I honestly couldn’t tell you the last time I became really emotional in a movie theater before I saw “Storm Lake” on Monday.
This is not me pretending I’m some super macho guy who doesn’t ever cry or express his emotions; I just don’t get teary in theaters. However, if I’m at home, it is no-holds-barred with the waterworks. I’ve teared up from plenty of cartoons and even some commercials—curse you Google!
For the uninitiated, “Storm Lake” is an 85-minute long film chronicling The Storm Lake Times newspaper and the Cullen family, including Art.
Art, a quick-witted and lanky mustachioed old-school gumshoe journalist, serves as editor of the family-owned newspaper and won the 2017 Pulitzer Prize for editorial writing.
I was able to attend Monday’s screening at the Pearson Lakes Art Center as part of the events related to the Okoboji Writers Retreat—I was there to serve as one of the speakers/coaches—put on by former Des Moines Register columnist Julie Gammack.
Art and his brother, John, former publisher of the Times, joined us for the screening as did co-directors Beth Levison and Jerry Risius, a Buffalo Center native.
The quartet answered questions after the movie was shown. I got more emotional than I expected when I asked Levison and Risius how they were able to capture the essence of community journalism on film and showcase just how vital it is.
Beth had a really simple answer that also sums up the biggest thing about being a good community journalist: “Just being there.”
My professional journalism career has been community-based with stops in Newton, Sheldon, Sioux City, and Sheldon again. A big part of my job and that of the other reporters, editors, photographers, designers, ad reps, etc. I had the privilege of working with was being there and having a pulse on the community.
Watching “Storm Lake” almost seemed like an out-of-body experience at times. It really felt like I was watching myself work when I saw Tom Cullen—Art’s son and a Times staff writer—cover various public meetings, work the phones, walk the beat, communicate with sources, and be the last man in the office during the night of the 2020 caucus.
There’s a scene where Art calls Tom over to offer some pointers on his story and I’ve been both Art and Tom in that situation, although more often than not I’ve been Tom, something my former editor Jeff Grant can attest to.
There are obvious notes most journalists would pick up on, but “Storm Lake” showcases some of the uniqueness that comes with working at a community newspaper. Community journalism is not glamorous, but it is important and can be a hell of a lot of fun.
One day, you’re hosting a presidential candidate in the office the next day you’re at a school taking a picture of a piglet in a diaper. That same week you also might write about road construction, a longtime business closing, or a local who found success elsewhere.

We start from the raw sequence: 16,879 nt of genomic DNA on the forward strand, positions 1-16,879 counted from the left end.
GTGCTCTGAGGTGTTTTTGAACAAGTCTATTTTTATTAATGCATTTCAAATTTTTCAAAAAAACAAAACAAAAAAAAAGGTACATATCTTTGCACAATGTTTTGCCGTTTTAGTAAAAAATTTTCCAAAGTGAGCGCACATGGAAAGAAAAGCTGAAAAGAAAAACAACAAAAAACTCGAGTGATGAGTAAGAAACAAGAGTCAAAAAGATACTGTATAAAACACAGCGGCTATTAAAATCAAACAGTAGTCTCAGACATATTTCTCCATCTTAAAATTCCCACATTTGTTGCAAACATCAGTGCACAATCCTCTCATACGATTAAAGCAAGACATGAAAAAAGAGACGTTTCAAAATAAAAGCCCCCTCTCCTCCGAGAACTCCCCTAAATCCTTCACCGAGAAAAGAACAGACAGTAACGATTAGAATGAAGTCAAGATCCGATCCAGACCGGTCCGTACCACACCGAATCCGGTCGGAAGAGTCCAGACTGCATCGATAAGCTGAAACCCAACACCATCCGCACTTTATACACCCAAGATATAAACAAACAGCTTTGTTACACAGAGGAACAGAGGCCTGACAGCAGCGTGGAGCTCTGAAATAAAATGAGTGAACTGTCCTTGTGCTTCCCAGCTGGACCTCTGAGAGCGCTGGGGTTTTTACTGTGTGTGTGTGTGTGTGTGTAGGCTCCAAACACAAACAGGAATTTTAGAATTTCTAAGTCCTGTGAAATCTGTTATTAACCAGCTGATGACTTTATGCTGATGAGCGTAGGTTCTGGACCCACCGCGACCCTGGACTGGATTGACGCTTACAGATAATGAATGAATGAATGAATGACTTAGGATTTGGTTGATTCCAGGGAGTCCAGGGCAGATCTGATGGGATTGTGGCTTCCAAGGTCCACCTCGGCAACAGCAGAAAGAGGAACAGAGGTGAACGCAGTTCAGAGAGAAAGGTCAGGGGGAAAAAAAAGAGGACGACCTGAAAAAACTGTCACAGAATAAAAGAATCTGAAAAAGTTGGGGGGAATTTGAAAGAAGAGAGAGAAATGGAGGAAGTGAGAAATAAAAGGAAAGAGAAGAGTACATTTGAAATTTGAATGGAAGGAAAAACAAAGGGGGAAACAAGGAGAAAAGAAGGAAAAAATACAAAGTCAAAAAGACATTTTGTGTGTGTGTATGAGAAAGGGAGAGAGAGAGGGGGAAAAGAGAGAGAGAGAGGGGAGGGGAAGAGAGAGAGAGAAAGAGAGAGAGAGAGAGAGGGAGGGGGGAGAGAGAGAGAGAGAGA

Working in a community paper will keep you humble and you learn quickly that you are not too big for any story nor is any story too small for the paper.
This was a lesson I learned early in my career and one I’ve shared before, but that I will share again because it breaks down what community journalism is about as well as any textbook.
I covered the Jasper County Board of Supervisors for the then-Newton Daily News and for two community weekly papers in the county under the same umbrella. Board meetings were at 9 a.m. on Tuesdays, which was also deadline day for the weekly papers, meaning I had to turn those meeting stories around pretty quickly.
I was the only one in the newsroom and trying to finish up a board meeting story when one-by-one all the newsroom phones started ringing until the persistent caller finally reached me. It was one of the gals in circulation. An older woman had come over to the circulation building because she couldn’t climb the stairs to the main office and wanted someone from the paper to take a picture of her and an extremely long green bean she grew in her garden.
I was hot! Here if I was on this extremely important deadline for a meeting I can’t even remember now and this woman wanted me to take her picture and put it in the paper because she had an extraordinary large vegetable?
The nerve, I thought!
Frustrated, I grabbed a camera, went to circulation, and my anger subsided once I saw this woman. She was an older lady with a head full of white hair who used a cane to get around—hence why she didn’t want to use the stairs—and she was absolutely beaming with pride while showing me her 22-inch long green bean.
According to her, the green bean’s seed originally came from a package she purchased in Hawaii 20 years earlier but had misplaced. Once she found it, she decided to plant it to see if the seeds were still good, which they apparently were, and then some.
I snapped her picture and we ran it in the paper. I don’t remember a single soul in the community talking to me about that week’s supervisors’ meeting; however, I recall a number of conversations about the green bean lady.
Taking a picture of giant produce—or in the case of the Times, the big fish—is what community journalism is all about, and “Storm Lake” represents that: The good, the bad, the ugly, and the City Beautiful.
by Ty Rushing